“The One Thing That Surprised Me When Choosing a Sperm Donor”

Starting a family always involves surprises and unknowns, but what if you’re using a sperm donor? Interested to hear what that experience is like, I talked to Caitlin, who lives in New York City with her wife, Clare, and their now three-year-old son. “It’s kind of like shopping for an apartment — you surprise yourself about what’s important to you,” she said. “We were thankful we were on the same page.” Here, she describes the biggest thing she’s learned as a mom…


Choosing a sperm donor for our child was a fascinating process for my wife and me.

We used California Cryobank, and you have a million factors through which you can sort these donors. They list the obvious stuff — height, age, ethnicity, eye color, hair color — but then they also have “staff impressions” of the person and “artistic contribution” (they can choose to draw a picture or write an essay). They share SAT scores and a full medical history. Most of them include childhood pictures.

It’s amazing but intimidating, frankly.

What was interesting for me was the shift in expectations. When we went in, I thought, ok, we’ll get a 6’2” Olympian with a Ph.D. Because why wouldn’t you? But then you start thinking, okay, what IS a barometer of success and potential, and what’s really just your interpretation? It turns out to be a real value test.

We were surprised by how much the subjective things made a difference, like the staff impressions saying, oh, he’s friendly or he was smiling. One guy seemed perfect on paper — he was on the Persian Olympic soccer team (my wife is Arab; I’m super athletic) — but the staff described him as moody. That was a deal breaker for us. The staff actually really got into their impressions and would say things like, “He has the soul of a poet,” and we were like geez Louise. And others weren’t as into it, and would say, “He’s efficient and seems upstanding,” and I was like, they’re doing these guys a disservice! They must be chosen a lot less.

Even the celebrity look-a-likes were on the forms. Our donor apparently looked like a combo between the Australian actor Liam Hemsworth and Jude Law. We were both like, oh, Jude Law!

We ended up with a college athlete but not an Olympian; a law student but not a Ph.D.; 5’11” but not 6’2”. There weren’t many Arab donors, so we ended up with someone who wasn’t. Honestly, we chose our donor mainly because he seemed nice. That translated across the page in an unexpected way. He seemed to have the capacity for love and happiness. Literally all being equal (because we can see all the stuff), it weighed out some of the more impressive credentials. You look at his baby photo from the 80s and you think, that’s a nice kid who’s happy. This person has some soul and light in their eyes.

We did understand that, in some ways, if we chose donor A versus donor B versus donor C, we’d have a different kid. That initially felt overwhelming. But in a way it felt like ordering from a menu. Do I feel like chicken tacos tonight? Is my life going to be changed in a subtle but real way if I get the veggie burrito instead? I don’t know? We’re rolling the dice with our lives anyway — can we keep it together as parents? as a couple? will our child be healthy? — that this didn’t feel like that big of a deal. Everything becomes such a crap shoot. Ultimately, how important is your choice? You have no idea and no way of checking. It’s a mystery.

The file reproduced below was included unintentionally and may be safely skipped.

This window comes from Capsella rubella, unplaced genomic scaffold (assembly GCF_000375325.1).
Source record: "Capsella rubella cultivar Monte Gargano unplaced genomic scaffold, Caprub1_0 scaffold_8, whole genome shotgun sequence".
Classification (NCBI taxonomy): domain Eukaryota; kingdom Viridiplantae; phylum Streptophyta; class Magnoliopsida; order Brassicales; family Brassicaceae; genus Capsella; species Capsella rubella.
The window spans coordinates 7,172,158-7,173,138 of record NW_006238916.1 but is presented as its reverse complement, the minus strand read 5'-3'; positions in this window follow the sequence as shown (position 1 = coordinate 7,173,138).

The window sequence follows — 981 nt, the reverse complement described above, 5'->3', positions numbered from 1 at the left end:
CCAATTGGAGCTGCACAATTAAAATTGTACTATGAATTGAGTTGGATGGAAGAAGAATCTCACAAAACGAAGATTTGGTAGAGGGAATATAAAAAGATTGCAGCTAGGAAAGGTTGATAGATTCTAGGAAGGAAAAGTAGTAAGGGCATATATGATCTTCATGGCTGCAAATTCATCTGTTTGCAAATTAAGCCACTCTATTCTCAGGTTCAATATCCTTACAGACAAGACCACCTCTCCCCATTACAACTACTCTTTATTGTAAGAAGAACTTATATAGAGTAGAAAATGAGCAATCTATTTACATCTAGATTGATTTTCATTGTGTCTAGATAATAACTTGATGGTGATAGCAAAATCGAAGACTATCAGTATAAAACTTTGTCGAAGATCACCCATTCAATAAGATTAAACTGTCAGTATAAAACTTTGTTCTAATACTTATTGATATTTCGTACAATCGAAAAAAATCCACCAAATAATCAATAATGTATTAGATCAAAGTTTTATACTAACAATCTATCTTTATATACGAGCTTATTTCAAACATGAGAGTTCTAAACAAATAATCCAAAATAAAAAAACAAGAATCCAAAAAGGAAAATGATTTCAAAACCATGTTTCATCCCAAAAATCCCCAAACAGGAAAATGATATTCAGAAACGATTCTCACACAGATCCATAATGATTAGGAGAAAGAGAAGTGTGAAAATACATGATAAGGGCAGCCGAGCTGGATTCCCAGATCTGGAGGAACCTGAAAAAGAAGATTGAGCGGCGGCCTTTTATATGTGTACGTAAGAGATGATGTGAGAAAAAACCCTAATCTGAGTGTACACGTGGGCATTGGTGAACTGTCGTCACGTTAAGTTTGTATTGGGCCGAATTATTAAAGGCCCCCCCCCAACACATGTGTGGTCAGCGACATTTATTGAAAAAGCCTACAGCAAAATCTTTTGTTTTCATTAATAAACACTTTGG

After all, my brother, sister and I are all genetically of the same stock, but you could not pick three more different people.

I don’t think about the donor very much anymore, but there are tiny moments where I’m like, that’s my wife, and maybe that’s the guy, and maybe that’s me. Our son Peter is a lot like me, even though my wife carried him and I had no genetic stake in the endeavor. We have a very similar sense of humor.

If we have a second child, we’d use the same donor, 100%, no doubt. We’ve been paying the storage fees. Last month, I got the credit card bill and was like, what is this? And then I was like, oh, yeah, our sperm on ice. Some of these guys have a lot of stock. The bank can email you if it’s selling out, in case you want more.

Now that Peter is three, he’s completely his own person. It’s a good exercise in giving up control. For example, it was very important to me that we choose an athletic donor. When I was growing up, the minute I got onto any field for sports, I would be the best person there; it became a big part of my identity. But even though we chose an athlete as a donor, we’re starting to see that Peter might not be naturally sporty. He spends the first 10 minutes of every soccer class being shooed off my lap and wooed with yogurt-covered raisins. Yet I look at my son and he’s babbling about the moon and it’s awesome. We got a happy dreamer, and those are two wonderful things.


Thank you, Caitlin! Have any others had experiences with choosing sperm or egg donors? I’d love to hear your thoughts…

P.S. On being a surrogate, and 15 things I’d want to tell a new mother.

(Top photo by Cara Dolan from Stocksy.)